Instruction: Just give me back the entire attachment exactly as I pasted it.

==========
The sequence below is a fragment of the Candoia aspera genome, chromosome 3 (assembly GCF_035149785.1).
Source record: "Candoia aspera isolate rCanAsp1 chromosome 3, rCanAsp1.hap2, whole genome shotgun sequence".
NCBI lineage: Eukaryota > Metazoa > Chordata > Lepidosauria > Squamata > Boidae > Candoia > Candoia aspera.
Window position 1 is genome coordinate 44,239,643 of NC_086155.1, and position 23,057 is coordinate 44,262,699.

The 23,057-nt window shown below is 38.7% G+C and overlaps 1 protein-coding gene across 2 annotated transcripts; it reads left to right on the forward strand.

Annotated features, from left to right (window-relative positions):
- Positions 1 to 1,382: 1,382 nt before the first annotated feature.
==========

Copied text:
The sequence below is a fragment of the Candoia aspera genome, chromosome 3 (assembly GCF_035149785.1).
Source record: "Candoia aspera isolate rCanAsp1 chromosome 3, rCanAsp1.hap2, whole genome shotgun sequence".
NCBI lineage: Eukaryota > Metazoa > Chordata > Lepidosauria > Squamata > Boidae > Candoia > Candoia aspera.
Window position 1 is genome coordinate 44,239,643 of NC_086155.1, and position 23,057 is coordinate 44,262,699.

The 23,057-nt window shown below is 38.7% G+C and overlaps 1 protein-coding gene across 2 annotated transcripts; it reads left to right on the forward strand.

Annotated features, from left to right (window-relative positions):
- Positions 1 to 1,382: 1,382 nt before the first annotated feature.